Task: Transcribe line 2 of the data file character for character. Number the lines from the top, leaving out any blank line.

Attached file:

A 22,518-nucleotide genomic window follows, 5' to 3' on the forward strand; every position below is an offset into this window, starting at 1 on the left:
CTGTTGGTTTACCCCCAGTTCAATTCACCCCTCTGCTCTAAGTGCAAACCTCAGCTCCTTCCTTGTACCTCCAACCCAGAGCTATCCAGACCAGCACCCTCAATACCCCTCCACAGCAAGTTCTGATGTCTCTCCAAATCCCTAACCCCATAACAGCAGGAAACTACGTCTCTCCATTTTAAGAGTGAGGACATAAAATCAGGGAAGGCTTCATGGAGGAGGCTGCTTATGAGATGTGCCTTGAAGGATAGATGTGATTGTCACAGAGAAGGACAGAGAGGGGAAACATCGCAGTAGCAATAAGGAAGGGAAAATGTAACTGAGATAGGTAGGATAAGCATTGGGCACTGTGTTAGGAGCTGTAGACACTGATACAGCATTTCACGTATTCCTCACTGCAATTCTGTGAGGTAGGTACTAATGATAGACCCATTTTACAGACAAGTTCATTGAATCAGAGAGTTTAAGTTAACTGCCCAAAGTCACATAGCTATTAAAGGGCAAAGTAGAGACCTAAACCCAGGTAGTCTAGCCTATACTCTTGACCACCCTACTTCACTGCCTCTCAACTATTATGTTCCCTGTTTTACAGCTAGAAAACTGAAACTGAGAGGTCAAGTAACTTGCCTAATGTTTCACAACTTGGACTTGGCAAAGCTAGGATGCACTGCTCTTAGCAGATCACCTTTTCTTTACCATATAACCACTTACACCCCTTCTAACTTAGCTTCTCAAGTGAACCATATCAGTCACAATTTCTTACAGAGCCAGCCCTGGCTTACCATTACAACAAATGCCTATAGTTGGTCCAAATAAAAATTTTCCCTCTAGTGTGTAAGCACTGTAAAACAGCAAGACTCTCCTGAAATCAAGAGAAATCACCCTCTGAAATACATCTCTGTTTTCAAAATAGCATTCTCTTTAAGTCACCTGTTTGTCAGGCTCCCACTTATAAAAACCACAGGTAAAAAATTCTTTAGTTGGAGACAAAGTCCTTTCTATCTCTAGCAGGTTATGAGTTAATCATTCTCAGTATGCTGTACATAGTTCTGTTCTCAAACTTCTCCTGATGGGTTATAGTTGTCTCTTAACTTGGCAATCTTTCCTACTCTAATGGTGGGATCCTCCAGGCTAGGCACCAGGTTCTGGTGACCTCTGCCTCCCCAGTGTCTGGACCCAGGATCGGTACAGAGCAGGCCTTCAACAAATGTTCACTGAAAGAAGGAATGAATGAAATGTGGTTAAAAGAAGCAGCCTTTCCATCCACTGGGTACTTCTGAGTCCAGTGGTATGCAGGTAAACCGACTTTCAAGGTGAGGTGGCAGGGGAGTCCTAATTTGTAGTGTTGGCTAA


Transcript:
CTGTTGGTTTACCCCCAGTTCAATTCACCCCTCTGCTCTAAGTGCAAACCTCAGCTCCTTCCTTGTACCTCCAACCCAGAGCTATCCAGACCAGCACCCTCAATACCCCTCCACAGCAAGTTCTGATGTCTCTCCAAATCCCTAACCCCATAACAGCAGGAAACTACGTCTCTCCATTTTAAGAGTGAGGACATAAAATCAGGGAAGGCTTCATGGAGGAGGCTGCTTATGAGATGTGCCTTGAAGGATAGATGTGATTGTCACAGAGAAGGACAGAGAGGGGAAACATCGCAGTAGCAATAAGGAAGGGAAAATGTAACTGAGATAGGTAGGATAAGCATTGGGCACTGTGTTAGGAGCTGTAGACACTGATACAGCATTTCACGTATTCCTCACTGCAATTCTGTGAGGTAGGTACTAATGATAGACCCATTTTACAGACAAGTTCATTGAATCAGAGAGTTTAAGTTAACTGCCCAAAGTCACATAGCTATTAAAGGGCAAAGTAGAGACCTAAACCCAGGTAGTCTAGCCTATACTCTTGACCACCCTACTTCACTGCCTCTCAACTATTATGTTCCCTGTTTTACAGCTAGAAAACTGAAACTGAGAGGTCAAGTAACTTGCCTAATGTTTCACAACTTGGACTTGGCAAAGCTAGGATGCACTGCTCTTAGCAGATCACCTTTTCTTTACCATATAACCACTTACACCCCTTCTAACTTAGCTTCTCAAGTGAACCATATCAGTCACAATTTCTTACAGAGCCAGCCCTGGCTTACCATTACAACAAATGCCTATAGTTGGTCCAAATAAAAATTTTCCCTCTAGTGTGTAAGCACTGTAAAACAGCAAGACTCTCCTGAAATCAAGAGAAATCACCCTCTGAAATACATCTCTGTTTTCAAAATAGCATTCTCTTTAAGTCACCTGTTTGTCAGGCTCCCACTTATAAAAACCACAGGTAAAAAATTCTTTAGTTGGAGACAAAGTCCTTTCTATCTCTAGCAGGTTATGAGTTAATCATTCTCAGTATGCTGTACATAGTTCTGTTCTCAAACTTCTCCTGATGGGTTATAGTTGTCTCTTAACTTGGCAATCTTTCCTACTCTAATGGTGGGATCCTCCAGGCTAGGCACCAGGTTCTGGTGACCTCTGCCTCCCCAGTGTCTGGACCCAGGATCGGTACAGAGCAGGCCTTCAACAAATGTTCACTGAAAGAAGGAATGAATGAAATGTGGTTAAAAGAAGCAGCCTTTCCATCCACTGGGTACTTCTGAGTCCAGTGGTATGCAGGTAAACCGACTTTCAAGGTGAGGTGGCAGGGGAGTCCTAATTTGTAGTGTTGGCTAA